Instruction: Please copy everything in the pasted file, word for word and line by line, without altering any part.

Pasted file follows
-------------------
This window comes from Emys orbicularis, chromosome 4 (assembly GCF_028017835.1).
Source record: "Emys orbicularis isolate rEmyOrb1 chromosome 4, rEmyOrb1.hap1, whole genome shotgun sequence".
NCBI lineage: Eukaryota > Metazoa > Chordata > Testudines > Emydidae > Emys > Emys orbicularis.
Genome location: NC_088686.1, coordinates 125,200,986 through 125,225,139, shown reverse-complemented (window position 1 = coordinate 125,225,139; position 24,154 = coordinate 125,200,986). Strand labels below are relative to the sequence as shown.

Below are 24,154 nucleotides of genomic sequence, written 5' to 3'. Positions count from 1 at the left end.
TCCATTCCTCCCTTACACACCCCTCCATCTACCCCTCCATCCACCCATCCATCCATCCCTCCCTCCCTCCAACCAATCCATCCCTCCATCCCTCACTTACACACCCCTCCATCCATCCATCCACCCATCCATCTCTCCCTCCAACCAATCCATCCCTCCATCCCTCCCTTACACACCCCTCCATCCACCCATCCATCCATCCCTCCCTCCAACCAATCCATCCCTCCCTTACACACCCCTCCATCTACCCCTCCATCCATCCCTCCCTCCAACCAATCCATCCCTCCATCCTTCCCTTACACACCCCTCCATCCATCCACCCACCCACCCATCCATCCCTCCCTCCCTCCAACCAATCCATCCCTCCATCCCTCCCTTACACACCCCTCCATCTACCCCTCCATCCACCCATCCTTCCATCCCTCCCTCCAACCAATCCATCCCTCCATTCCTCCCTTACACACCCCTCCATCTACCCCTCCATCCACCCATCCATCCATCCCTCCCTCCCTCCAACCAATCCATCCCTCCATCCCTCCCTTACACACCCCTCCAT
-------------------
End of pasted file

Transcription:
This window comes from Emys orbicularis, chromosome 4 (assembly GCF_028017835.1).
Source record: "Emys orbicularis isolate rEmyOrb1 chromosome 4, rEmyOrb1.hap1, whole genome shotgun sequence".
NCBI lineage: Eukaryota > Metazoa > Chordata > Testudines > Emydidae > Emys > Emys orbicularis.
Genome location: NC_088686.1, coordinates 125,200,986 through 125,225,139, shown reverse-complemented (window position 1 = coordinate 125,225,139; position 24,154 = coordinate 125,200,986). Strand labels below are relative to the sequence as shown.

Below are 24,154 nucleotides of genomic sequence, written 5' to 3'. Positions count from 1 at the left end.
TCCATTCCTCCCTTACACACCCCTCCATCTACCCCTCCATCCACCCATCCATCCATCCCTCCCTCCCTCCAACCAATCCATCCCTCCATCCCTCACTTACACACCCCTCCATCCATCCATCCACCCATCCATCTCTCCCTCCAACCAATCCATCCCTCCATCCCTCCCTTACACACCCCTCCATCCACCCATCCATCCATCCCTCCCTCCAACCAATCCATCCCTCCCTTACACACCCCTCCATCTACCCCTCCATCCATCCCTCCCTCCAACCAATCCATCCCTCCATCCTTCCCTTACACACCCCTCCATCCATCCACCCACCCACCCATCCATCCCTCCCTCCCTCCAACCAATCCATCCCTCCATCCCTCCCTTACACACCCCTCCATCTACCCCTCCATCCACCCATCCTTCCATCCCTCCCTCCAACCAATCCATCCCTCCATTCCTCCCTTACACACCCCTCCATCTACCCCTCCATCCACCCATCCATCCATCCCTCCCTCCCTCCAACCAATCCATCCCTCCATCCCTCCCTTACACACCCCTCCAT